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How Does Film Distribution Work?

First things first — let’s make sure you understand what a film distributor actually is and what they do.

The film distributor’s job is to make movies available for an audience. This can be through theatrical exhibition, cable VOD (Comcast Xfinity, etc), video on demand streaming (Netflix, Hulu, iTunes, etc), DVD sales or even the internet.

You can distribute your movie using all of the above methods or which ever you want.

They will control the bulk of your marketing on the movie you agree to work with them on and in most cases they will handle the global rights and/or territorial rights.

Your distribution contract will have a certain term length and this will determine how long the distributor will control the rights to your film. Normally this is 10-15 years.

How Do Film Distributors Make Money?

Most distributors ask for a percentage of your movie. For this reason, the assumption is that they will then have a vested interest in your movie being a big hit.

So what’s their percentage versus what you take home in revenue when it’s all said and done? Like most things in any business — it’s negotiable based on who has the most leverage. Typically that’s not the average filmmaker.

When it comes to Hollywood movies that are released in theaters anywhere from $10 million to $100 million and up, there are several ways studios can make a return on their profit.

Hollywood producers, advertisers, and marketing teams are experts at squeezing every penny out of a movie. They use all sorts of gimmicks to make audiences pay for the movie multiple times. You’d be surprised at how much you contribute to Hollywood as an audience. Let’s dive into all the ways audiences help movies make their money back.

Movie Tickets During Theatrical Releases

When a movie gets released in theaters, the profit it makes from ticket sales is known as gross income. After the studios pay taxes on that sum, it is considered net income. They then split the net income profit with the theaters or sub-distributors of that movie. This split could be anywhere from 50/50 to a 25/75 split, depending on their arrangement.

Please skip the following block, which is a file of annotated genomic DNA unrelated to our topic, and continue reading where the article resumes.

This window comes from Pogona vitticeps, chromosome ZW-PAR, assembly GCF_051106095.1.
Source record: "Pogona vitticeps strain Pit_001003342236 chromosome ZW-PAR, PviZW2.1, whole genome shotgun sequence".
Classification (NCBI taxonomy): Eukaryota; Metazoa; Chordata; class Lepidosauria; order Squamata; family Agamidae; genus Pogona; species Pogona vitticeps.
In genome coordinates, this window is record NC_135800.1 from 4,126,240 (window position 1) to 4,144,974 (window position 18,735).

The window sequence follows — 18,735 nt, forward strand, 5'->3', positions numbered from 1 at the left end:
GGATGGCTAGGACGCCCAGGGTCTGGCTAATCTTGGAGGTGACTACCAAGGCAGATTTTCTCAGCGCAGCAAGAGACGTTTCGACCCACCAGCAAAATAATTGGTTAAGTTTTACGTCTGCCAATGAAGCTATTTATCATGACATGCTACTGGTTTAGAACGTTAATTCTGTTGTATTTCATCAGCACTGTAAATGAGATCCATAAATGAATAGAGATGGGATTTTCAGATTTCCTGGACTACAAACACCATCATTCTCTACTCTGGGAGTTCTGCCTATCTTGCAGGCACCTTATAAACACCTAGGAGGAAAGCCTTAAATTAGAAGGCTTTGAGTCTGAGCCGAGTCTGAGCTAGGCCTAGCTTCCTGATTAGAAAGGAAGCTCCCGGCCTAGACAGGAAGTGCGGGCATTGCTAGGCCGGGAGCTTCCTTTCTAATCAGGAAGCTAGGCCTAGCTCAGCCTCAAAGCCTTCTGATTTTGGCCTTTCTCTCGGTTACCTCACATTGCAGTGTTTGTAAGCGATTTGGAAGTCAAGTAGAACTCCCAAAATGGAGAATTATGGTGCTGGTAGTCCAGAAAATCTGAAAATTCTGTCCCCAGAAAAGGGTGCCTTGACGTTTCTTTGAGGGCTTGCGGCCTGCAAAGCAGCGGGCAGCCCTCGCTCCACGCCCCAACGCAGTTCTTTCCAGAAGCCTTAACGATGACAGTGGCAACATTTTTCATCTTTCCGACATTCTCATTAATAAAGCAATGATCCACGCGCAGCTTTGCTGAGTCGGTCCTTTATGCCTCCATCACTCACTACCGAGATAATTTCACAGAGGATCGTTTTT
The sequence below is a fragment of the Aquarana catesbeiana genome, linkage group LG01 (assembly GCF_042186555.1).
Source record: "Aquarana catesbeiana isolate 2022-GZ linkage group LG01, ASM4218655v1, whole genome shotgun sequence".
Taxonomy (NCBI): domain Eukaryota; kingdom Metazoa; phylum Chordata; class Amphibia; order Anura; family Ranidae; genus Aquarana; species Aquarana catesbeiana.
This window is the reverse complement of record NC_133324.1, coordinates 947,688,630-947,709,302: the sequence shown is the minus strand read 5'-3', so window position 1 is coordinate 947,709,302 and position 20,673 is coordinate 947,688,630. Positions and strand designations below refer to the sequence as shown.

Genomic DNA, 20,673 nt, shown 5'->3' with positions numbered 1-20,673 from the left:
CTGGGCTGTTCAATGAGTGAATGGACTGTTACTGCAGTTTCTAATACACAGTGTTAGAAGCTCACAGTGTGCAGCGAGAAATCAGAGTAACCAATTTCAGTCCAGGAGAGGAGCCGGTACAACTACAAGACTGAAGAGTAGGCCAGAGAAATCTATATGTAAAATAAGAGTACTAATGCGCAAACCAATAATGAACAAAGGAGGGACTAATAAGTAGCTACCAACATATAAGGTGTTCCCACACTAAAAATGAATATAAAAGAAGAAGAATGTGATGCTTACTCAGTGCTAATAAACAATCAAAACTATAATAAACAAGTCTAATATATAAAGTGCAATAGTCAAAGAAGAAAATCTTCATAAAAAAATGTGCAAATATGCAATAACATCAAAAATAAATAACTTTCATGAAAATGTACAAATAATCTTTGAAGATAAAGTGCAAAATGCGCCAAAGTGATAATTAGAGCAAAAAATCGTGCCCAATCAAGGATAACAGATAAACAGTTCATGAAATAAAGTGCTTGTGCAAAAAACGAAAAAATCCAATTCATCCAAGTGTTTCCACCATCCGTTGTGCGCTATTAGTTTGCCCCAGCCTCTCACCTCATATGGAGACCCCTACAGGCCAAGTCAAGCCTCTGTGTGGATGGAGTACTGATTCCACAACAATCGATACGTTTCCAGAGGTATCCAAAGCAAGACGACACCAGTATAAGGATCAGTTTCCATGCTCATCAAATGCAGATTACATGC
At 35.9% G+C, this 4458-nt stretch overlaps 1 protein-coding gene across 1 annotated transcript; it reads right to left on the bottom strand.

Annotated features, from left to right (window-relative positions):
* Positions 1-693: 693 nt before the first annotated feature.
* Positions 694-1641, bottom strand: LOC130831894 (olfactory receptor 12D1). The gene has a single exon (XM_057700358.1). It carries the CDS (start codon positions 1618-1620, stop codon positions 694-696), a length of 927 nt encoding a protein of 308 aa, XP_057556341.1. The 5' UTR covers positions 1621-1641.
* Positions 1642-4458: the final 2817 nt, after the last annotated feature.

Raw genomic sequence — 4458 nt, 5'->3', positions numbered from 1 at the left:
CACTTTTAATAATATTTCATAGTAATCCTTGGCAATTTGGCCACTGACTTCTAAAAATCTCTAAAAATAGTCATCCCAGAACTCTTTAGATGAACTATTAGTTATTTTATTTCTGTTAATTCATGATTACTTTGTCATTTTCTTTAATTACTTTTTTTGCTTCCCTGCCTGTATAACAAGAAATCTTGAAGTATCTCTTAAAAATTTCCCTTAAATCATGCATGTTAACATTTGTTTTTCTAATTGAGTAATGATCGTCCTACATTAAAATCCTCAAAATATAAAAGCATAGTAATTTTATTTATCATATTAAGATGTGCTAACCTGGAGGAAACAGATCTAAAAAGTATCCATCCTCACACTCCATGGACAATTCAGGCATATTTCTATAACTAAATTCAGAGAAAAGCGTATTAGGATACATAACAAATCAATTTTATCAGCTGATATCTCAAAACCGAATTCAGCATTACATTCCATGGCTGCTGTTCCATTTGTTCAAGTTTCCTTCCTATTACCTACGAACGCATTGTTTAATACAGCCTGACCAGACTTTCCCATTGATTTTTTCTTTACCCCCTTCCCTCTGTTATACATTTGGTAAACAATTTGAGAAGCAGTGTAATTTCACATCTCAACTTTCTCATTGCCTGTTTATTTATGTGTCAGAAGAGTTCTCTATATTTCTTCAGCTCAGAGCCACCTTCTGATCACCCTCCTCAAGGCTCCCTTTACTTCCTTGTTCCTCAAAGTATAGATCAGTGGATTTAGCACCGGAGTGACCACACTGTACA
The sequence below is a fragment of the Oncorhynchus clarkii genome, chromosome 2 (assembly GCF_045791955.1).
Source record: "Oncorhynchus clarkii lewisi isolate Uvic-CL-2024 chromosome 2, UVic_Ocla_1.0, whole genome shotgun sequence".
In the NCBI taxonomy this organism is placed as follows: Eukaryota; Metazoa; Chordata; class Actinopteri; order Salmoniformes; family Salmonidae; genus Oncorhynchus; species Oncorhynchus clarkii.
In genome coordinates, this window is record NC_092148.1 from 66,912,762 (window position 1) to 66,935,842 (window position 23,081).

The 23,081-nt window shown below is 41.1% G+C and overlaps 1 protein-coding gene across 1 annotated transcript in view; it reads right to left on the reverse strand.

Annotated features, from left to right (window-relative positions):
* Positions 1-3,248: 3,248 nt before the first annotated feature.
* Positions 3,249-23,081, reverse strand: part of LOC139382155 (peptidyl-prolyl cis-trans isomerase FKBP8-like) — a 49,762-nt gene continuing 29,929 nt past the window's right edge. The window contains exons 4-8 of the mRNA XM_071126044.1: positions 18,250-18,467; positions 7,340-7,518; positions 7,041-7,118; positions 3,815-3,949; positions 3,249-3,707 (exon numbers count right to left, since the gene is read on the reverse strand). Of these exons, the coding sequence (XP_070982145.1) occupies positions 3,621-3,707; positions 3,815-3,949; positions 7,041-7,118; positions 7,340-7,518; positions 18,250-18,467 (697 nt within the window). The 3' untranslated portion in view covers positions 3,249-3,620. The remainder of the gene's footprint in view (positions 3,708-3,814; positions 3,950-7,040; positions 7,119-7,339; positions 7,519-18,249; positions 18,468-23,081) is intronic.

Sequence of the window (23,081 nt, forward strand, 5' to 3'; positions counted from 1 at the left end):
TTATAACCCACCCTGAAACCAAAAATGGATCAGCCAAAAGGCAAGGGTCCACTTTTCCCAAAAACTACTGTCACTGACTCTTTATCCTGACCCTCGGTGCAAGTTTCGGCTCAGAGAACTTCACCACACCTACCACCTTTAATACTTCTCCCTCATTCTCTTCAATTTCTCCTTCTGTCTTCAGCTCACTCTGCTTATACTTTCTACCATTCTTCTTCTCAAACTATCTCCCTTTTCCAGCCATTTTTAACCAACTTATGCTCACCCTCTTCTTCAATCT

In the past, it used to be a rule that each week, the ticket sales split agreement between the studios and theaters works on a sliding scale. So on week 1, it would start as high as 90/10 in the studio’s favor; in week 2 it would drop 60/40, and in week 3 it could be an even lower split.

As of the early 2000’s, though, theater chains just get a basic cut of the whole revenue and it doesn’t matter which weekend it is. Now you can understand why there is so much effort to get audiences to go see a movie in theaters the very first week it is released.

If a studio made a movie that cost them $100 million to make and by the end of its theatrical run it made $300 million, then that is a good sign the movie is doing well and by the time it hits the remaining window releases (streaming, dvd releases, television networks, etc) things should be uphill for the most part.

However, you can also see how if a studio spent $100 million on a movie and it either broke even or made less than that during its theatrical run — it’s most likely considered a flop and will have a harder time making a return on the investment (if it can at all).

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Jay Carver

Jay Carver is a screenwriter, director and producer. Through his production company J-Style Films, he has done work for companies such as Turner Broadcasting. In the past, he has worked with Hollywood actor Omari Hardwick and won several film festivals including "Best Director".